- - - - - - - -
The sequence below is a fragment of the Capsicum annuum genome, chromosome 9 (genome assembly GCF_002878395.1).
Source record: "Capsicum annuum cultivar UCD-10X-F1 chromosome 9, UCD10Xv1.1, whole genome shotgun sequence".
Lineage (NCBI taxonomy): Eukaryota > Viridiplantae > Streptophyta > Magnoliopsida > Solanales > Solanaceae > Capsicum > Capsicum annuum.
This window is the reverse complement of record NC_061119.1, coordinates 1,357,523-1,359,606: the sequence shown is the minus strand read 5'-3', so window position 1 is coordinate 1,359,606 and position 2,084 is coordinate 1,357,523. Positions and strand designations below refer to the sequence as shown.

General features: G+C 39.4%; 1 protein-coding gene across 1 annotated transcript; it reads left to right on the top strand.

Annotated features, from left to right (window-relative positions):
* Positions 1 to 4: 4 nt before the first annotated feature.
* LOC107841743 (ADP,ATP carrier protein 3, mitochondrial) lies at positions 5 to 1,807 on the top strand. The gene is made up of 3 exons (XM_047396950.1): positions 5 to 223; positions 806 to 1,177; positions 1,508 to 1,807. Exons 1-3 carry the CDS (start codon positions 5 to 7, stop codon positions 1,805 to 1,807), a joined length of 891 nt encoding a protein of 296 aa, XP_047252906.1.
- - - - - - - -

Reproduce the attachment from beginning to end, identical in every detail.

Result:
The sequence below is a fragment of the Capsicum annuum genome, chromosome 9 (genome assembly GCF_002878395.1).
Source record: "Capsicum annuum cultivar UCD-10X-F1 chromosome 9, UCD10Xv1.1, whole genome shotgun sequence".
Lineage (NCBI taxonomy): Eukaryota > Viridiplantae > Streptophyta > Magnoliopsida > Solanales > Solanaceae > Capsicum > Capsicum annuum.
This window is the reverse complement of record NC_061119.1, coordinates 1,357,523-1,359,606: the sequence shown is the minus strand read 5'-3', so window position 1 is coordinate 1,359,606 and position 2,084 is coordinate 1,357,523. Positions and strand designations below refer to the sequence as shown.

General features: G+C 39.4%; 1 protein-coding gene across 1 annotated transcript; it reads left to right on the top strand.

Annotated features, from left to right (window-relative positions):
* Positions 1 to 4: 4 nt before the first annotated feature.
* LOC107841743 (ADP,ATP carrier protein 3, mitochondrial) lies at positions 5 to 1,807 on the top strand. The gene is made up of 3 exons (XM_047396950.1): positions 5 to 223; positions 806 to 1,177; positions 1,508 to 1,807. Exons 1-3 carry the CDS (start codon positions 5 to 7, stop codon positions 1,805 to 1,807), a joined length of 891 nt encoding a protein of 296 aa, XP_047252906.1.